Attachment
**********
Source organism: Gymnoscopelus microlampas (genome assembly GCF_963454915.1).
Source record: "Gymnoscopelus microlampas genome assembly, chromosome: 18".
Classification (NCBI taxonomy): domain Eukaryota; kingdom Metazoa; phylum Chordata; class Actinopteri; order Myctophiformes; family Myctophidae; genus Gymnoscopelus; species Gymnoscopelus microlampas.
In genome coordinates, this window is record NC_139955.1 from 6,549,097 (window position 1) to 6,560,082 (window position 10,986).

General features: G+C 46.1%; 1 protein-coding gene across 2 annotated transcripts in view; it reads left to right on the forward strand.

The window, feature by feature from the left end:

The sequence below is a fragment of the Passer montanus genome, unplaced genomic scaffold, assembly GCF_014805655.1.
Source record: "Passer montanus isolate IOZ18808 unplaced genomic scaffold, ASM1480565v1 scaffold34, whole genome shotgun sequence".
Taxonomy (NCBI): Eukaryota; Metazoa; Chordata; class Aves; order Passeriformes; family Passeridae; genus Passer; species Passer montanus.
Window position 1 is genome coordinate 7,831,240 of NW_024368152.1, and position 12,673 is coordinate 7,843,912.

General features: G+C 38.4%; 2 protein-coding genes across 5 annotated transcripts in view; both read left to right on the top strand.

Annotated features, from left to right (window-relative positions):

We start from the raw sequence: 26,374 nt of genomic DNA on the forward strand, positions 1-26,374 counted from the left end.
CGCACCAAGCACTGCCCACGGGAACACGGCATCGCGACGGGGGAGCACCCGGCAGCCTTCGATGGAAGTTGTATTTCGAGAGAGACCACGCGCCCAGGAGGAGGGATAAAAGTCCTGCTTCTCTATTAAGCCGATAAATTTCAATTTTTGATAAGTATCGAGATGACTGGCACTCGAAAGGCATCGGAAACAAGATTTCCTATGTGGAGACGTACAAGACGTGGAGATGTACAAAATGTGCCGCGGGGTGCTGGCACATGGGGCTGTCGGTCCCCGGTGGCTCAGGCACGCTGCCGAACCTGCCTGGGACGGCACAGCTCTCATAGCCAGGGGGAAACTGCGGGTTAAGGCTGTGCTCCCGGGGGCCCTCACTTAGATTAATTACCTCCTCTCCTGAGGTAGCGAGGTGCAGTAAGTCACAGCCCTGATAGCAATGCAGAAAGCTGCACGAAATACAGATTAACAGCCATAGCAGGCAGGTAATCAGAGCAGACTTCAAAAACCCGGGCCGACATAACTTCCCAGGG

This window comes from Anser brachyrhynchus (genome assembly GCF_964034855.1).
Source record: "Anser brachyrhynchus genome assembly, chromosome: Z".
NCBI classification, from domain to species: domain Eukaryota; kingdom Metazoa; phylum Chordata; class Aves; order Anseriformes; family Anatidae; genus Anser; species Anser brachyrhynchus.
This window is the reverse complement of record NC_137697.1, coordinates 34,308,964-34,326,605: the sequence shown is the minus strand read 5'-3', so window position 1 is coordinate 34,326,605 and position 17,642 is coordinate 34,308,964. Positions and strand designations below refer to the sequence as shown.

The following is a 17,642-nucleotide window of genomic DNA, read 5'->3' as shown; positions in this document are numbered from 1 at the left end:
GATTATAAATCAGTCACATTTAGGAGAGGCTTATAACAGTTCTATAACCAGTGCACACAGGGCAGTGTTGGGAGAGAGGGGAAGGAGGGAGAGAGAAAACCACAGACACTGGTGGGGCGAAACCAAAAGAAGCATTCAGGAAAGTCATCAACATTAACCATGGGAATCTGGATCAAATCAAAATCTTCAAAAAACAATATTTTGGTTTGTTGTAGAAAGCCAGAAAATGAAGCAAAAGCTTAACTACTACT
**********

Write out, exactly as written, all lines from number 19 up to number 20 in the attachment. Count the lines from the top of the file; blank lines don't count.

The following is a 17,642-nucleotide window of genomic DNA, read 5'->3' as shown; positions in this document are numbered from 1 at the left end:
GATTATAAATCAGTCACATTTAGGAGAGGCTTATAACAGTTCTATAACCAGTGCACACAGGGCAGTGTTGGGAGAGAGGGGAAGGAGGGAGAGAGAAAACCACAGACACTGGTGGGGCGAAACCAAAAGAAGCATTCAGGAAAGTCATCAACATTAACCATGGGAATCTGGATCAAATCAAAATCTTCAAAAAACAATATTTTGGTTTGTTGTAGAAAGCCAGAAAATGAAGCAAAAGCTTAACTACTACT